It doesn't really make sense to track version store by session, or by transaction, or by query. If two different users are making use of the same version of a row/table, who owns it? –  Aaron Bertrand Mar 11 '13 at 14:36
show 1 more comment

1 Answer

up vote 5 down vote accepted

It doesn't really make sense to track version store by session, or by transaction, or by query. If two different users are making use of the same version of a row/table, who owns it?

You can track this by object, though, which can help you narrow down which modules are causing the churn. Have a look at sys.dm_tran_top_version_generators:

USE [your database];
GO
SELECT obj = 
  QUOTENAME(OBJECT_SCHEMA_NAME(p.object_id))
  + '.' + QUOTENAME(OBJECT_NAME(p.object_id)),
  vs.aggregated_record_length_in_bytes
FROM sys.dm_tran_top_version_generators AS vs
INNER JOIN sys.partitions AS p
ON vs.rowset_id = p.hobt_id
WHERE vs.database_id = DB_ID()
AND p.index_id IN (0,1);

And on SQL Server 2008+, you can also figure out which modules reference these tables by adding sys.dm_sql_referencing_entities:

SELECT 
  obj = QUOTENAME(OBJECT_SCHEMA_NAME(p.object_id))
  + '.' + QUOTENAME(OBJECT_NAME(p.object_id)),
  referenced_by = QUOTENAME(r.referencing_schema_name)
  + '.' + QUOTENAME(r.referencing_entity_name),
  vs.aggregated_record_length_in_bytes AS size
FROM sys.dm_tran_top_version_generators AS vs
INNER JOIN sys.partitions AS p
ON vs.rowset_id = p.hobt_id
CROSS APPLY sys.dm_sql_referencing_entities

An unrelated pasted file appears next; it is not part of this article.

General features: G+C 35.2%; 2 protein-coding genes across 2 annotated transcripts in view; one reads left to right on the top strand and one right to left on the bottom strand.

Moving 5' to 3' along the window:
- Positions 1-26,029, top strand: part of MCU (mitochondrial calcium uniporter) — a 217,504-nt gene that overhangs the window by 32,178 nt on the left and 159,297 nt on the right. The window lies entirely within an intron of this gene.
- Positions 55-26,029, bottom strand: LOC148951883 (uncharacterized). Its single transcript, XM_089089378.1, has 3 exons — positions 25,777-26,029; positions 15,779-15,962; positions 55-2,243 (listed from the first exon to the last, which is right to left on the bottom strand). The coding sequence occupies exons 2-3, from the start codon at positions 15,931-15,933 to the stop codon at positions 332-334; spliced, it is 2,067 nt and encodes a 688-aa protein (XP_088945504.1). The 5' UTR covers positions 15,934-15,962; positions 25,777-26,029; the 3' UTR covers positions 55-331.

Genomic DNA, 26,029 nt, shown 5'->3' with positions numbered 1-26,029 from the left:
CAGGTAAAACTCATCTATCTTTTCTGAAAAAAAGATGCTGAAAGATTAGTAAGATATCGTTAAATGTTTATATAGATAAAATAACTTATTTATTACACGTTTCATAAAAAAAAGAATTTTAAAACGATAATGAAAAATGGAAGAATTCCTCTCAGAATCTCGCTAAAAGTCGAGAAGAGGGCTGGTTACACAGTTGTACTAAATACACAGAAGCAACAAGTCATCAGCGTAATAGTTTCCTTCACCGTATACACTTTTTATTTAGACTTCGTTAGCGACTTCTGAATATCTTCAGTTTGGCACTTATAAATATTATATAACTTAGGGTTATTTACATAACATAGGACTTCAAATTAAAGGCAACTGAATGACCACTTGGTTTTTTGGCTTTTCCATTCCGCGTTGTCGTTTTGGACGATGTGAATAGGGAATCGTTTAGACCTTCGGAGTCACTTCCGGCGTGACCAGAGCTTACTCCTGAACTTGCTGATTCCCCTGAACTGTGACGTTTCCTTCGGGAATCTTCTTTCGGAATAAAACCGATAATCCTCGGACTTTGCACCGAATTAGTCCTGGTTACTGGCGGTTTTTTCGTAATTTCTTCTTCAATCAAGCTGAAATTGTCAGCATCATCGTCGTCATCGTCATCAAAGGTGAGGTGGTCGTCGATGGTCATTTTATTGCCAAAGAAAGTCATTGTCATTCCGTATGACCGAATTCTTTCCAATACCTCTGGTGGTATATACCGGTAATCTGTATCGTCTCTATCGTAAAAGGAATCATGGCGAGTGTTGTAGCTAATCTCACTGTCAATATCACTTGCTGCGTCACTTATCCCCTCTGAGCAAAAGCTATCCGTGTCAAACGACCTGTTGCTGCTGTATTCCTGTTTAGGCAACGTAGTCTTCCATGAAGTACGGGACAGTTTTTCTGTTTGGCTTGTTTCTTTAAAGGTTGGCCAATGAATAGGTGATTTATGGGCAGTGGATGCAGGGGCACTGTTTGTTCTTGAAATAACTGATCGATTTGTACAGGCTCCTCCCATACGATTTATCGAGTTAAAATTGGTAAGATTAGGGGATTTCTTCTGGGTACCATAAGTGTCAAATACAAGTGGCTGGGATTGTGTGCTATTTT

(
  QUOTENAME(OBJECT_SCHEMA_NAME(p.object_id))
  + '.' + QUOTENAME(OBJECT_NAME(p.object_id)), 'OBJECT'
) AS r
WHERE vs.database_id = DB_ID()
AND p.index_id IN (0,1)
ORDER BY size DESC, referenced_by;

This assumes that none of the version store could be created by ad hoc queries. However, it doesn't tell you which of those modules could be causing it - hopefully the naming scheme is logical and helps you narrow it down a bit.

(On 2005 you might be able to go through sysdepends and other old-style dependency views but I'm not 100% sure how reliable that would be.)

share|improve this answer
    
That looks promising. Is it safe (i.e. "correct") to do a sum(aggregated_record_length_in_bytes) to find the size each table/object is using? –  a_horse_with_no_name Mar 11 '13 at 15:12
    
Well if you have partitioned tables, you might want to know by partition, but otherwise that is per table. If you feel safer using SUM, go ahead, it would really depend on your schema and how granular you want to get. –  Aaron Bertrand Mar 11 '13 at 15:19
    
Thanks. We don't use partitions, so using it without sum() should be safe. The sys.dm_sql_referencing_entities does not seem to be available in SQL Server 2005 though. But the we don't really that additional information. The base table names will be enough to find the "bad guy". –  a_horse_with_no_name Mar 11 '13 at 15:23
    
Ah, I see you added the SQL Server 2005 tag later. Sorry. –  Aaron Bertrand Mar 11 '13 at 15:25
    
No problem (I did mention 2005 in the question though). It's good to know this for more modern versions as well. –  a_horse_with_no_name Mar 11 '13 at 15:26
show 2 more comments

Your Answer

 
discard

By posting your answer, you agree to the privacy policy and terms of service.

Not the answer you're looking for? Browse other questions tagged or ask your own question.